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Term Sheet: Industry ponders soaring inflation, debt professionals gather for REC Europe forum, beds sectors remain sponsors’ choice

The threat of double-digit inflation in the UK feeds into industry participants’ concerns; rising cost of debt and the drive towards sustainability are among topics discussed at REC Europe’s London event; Investec’s sentiment survey reveals beds sectors are top of sponsors’ picks for the coming five years; and more in today’s briefing, exclusively for our valued subscribers.

They said it

“What we are seeing today is that liquidity is there for some asset classes, but not all of them”

Isabelle Scemama, global head of French manager AXA IM Alts, speaking at the PERE Europe Summit 2022 in London last week, describes a bifurcation in the private real estate industry following years of pricing convergence between the best and more average assets. Read more here.

What’s happening

Double digits beckon
Few real estate debt professionals will have been surprised to see the Bank of England’s fifth consecutive rate rise last week, when the base rate increased 0.25 percentage points to 1.25 percent [read more here]. But some may have been startled by the Bank’s revised inflation forecast of slightly above 11 percent by October – up from its previous expectation of 10 percent in Q4 2022.

Inflation was a dominant topic at last week’s Real Estate Capital Europe Borrowers and Lenders Forum in London [read more below]. In a keynote speech at our affiliate title PERE‘s Europe Summit, Sabina Reeves, chief economist and head of insights and intelligence for manager CBRE Investment Management, warned of inflation’s impact on real estate markets. “Very few of us [economists] thought that inflation would be this high or this persistent,” she said, adding: “Inflationary pressures won’t vanish overnight. It will have a huge knock-on effect on underwriting. How far can index-linked inflation be pushed through?”

Desperately seeking stabilityThe US commercial real estate debt market is looking for something elusive: stability. Last week’s surprise 75-basis point increase in the federal funds rate – 25bps higher than expected – has tamped down transaction activity and the pain is not yet over, said Chris Moore, a managing director at New Jersey advisory Chatham Financial. “Early in the year, there was an expectation that the Fed would be able to bring inflation under control quickly and wouldn’t have to take drastic actions. But the sentiment has changed to a realisation and expectation that the Fed will have to take further significant actions to get inflation under control,” Moore said in an interview last week. Read more courtesy of affiliate title Real Estate Capital USAhere.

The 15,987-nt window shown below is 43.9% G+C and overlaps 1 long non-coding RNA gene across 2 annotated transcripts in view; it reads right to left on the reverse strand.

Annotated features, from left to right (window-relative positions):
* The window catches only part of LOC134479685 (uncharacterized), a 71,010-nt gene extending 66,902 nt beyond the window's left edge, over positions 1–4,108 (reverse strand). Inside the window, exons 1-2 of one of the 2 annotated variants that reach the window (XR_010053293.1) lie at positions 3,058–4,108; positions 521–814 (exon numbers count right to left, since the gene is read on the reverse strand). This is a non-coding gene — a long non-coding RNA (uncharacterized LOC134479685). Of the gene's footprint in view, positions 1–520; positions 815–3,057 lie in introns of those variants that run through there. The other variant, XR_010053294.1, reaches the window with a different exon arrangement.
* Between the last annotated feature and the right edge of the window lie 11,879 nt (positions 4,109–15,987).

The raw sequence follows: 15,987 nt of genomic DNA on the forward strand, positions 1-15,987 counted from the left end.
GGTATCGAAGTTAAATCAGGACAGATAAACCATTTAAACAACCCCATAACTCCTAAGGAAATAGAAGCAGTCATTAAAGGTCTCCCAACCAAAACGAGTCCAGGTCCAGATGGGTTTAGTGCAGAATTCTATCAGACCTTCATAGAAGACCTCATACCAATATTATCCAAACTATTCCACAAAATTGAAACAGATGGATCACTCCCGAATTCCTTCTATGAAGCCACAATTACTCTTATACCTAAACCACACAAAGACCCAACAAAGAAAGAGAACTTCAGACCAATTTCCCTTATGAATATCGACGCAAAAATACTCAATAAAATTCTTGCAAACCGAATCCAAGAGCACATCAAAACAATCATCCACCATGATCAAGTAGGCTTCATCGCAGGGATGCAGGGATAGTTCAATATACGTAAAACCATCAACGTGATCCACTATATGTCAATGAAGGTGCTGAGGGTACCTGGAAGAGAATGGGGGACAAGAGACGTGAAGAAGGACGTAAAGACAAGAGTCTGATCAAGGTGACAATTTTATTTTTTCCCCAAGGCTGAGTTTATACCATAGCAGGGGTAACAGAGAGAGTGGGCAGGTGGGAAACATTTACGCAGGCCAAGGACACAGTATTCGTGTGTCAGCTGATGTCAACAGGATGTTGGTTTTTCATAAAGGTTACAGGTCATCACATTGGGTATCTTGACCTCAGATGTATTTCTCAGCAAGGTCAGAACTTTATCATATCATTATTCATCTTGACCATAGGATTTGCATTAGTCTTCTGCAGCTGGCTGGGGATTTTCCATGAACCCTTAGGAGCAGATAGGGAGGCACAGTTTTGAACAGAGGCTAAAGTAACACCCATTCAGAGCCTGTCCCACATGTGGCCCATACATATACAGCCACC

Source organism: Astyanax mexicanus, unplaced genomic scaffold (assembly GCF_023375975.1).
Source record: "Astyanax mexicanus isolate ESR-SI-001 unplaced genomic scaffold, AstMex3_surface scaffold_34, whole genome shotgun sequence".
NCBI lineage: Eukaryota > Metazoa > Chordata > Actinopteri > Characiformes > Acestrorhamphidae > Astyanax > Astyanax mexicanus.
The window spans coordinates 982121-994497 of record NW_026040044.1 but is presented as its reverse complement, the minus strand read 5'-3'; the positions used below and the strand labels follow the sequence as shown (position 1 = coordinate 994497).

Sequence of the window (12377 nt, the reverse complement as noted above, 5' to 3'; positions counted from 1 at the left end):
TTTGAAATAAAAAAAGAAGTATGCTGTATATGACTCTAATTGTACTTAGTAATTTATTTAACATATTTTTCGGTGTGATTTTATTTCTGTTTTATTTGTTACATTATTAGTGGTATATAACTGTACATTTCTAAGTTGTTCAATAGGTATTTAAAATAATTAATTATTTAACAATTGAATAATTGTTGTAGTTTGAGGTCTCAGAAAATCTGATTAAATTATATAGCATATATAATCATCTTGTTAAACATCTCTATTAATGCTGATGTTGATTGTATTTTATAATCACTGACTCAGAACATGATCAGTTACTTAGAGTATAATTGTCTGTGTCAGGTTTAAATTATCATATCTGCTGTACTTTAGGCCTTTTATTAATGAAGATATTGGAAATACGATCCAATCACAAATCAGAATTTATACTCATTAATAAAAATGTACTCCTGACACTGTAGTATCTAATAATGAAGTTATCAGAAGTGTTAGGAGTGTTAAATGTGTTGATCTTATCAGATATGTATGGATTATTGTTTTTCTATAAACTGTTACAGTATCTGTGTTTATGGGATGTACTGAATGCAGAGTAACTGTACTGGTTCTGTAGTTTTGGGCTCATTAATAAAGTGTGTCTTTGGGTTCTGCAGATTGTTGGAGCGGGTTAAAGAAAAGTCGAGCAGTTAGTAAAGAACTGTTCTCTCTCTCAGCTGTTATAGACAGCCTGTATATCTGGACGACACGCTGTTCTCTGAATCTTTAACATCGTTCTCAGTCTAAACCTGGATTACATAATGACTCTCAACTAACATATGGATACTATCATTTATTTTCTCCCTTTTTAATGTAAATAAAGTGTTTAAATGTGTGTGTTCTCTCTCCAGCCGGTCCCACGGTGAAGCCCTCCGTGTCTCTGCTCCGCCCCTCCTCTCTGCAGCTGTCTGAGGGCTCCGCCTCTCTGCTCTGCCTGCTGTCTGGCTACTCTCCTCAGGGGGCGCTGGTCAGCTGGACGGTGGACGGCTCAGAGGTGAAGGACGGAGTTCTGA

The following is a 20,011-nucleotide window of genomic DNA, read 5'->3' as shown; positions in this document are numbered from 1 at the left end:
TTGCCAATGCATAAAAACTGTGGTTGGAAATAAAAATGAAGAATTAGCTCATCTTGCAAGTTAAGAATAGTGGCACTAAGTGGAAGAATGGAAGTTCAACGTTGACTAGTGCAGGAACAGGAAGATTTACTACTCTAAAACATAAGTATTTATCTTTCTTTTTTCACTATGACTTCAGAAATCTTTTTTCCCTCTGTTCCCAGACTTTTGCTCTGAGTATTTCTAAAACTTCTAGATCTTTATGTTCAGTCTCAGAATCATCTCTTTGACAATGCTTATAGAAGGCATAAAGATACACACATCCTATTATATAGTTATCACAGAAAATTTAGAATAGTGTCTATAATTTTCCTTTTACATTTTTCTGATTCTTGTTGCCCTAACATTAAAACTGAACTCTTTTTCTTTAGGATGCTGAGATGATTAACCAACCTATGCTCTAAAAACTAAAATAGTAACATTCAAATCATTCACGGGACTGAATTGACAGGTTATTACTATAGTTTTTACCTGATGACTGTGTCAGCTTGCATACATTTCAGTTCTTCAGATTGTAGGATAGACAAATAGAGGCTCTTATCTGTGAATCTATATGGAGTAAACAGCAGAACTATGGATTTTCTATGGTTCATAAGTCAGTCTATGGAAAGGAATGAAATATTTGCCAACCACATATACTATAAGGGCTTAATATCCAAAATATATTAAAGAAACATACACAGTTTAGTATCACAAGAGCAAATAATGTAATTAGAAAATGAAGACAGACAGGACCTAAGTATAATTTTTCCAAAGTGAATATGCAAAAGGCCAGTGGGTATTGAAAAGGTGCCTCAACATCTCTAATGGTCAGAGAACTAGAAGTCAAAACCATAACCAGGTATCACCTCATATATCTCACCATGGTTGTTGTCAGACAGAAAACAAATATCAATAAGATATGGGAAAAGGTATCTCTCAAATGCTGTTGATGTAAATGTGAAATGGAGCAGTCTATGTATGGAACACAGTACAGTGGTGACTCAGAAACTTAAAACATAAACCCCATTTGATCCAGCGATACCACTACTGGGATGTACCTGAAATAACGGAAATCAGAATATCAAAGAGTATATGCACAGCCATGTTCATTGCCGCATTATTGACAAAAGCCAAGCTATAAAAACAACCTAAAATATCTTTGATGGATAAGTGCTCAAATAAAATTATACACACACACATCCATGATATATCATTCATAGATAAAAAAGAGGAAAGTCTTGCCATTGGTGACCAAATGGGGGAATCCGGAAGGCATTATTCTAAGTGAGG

Full steam ahead in Poland
While many investors have hit pause on investing in Eastern Europe due to the continued aggression of Russia in Ukraine, Dallas-based Lone Star Funds is not deterred. An affiliate of the manager has purchased three office properties in Poland from local developer Cavatina Holding in a deal reported to be worth almost $150 million. The three class A office buildings – two in Kraków and one in Wrocław – are collectively 90 percent leased, according to a release. For Cavatina, it represents the second major portfolio sale to an institutional investor in the last couple of years. The developer sold three buildings in Kraków’s Equal Business Park to a joint venture managed by Warsaw-based manager Apollo-Rida.

REC Europe Borrowers and Lenders Forum

The key topics: Debt professionals gathered for REC Europe’s event. Photo: Ian Tuttle

Tackling the big topics
The impact of inflation and rising rates was the overarching theme across panels at the Real Estate Capital Europe Borrowers and Lenders Forum in London last week [see the agenda]. There was standing room only as credit professionals gathered to discuss the state of Europe’s lending markets amid economic volatility. Here are five key points of discussion.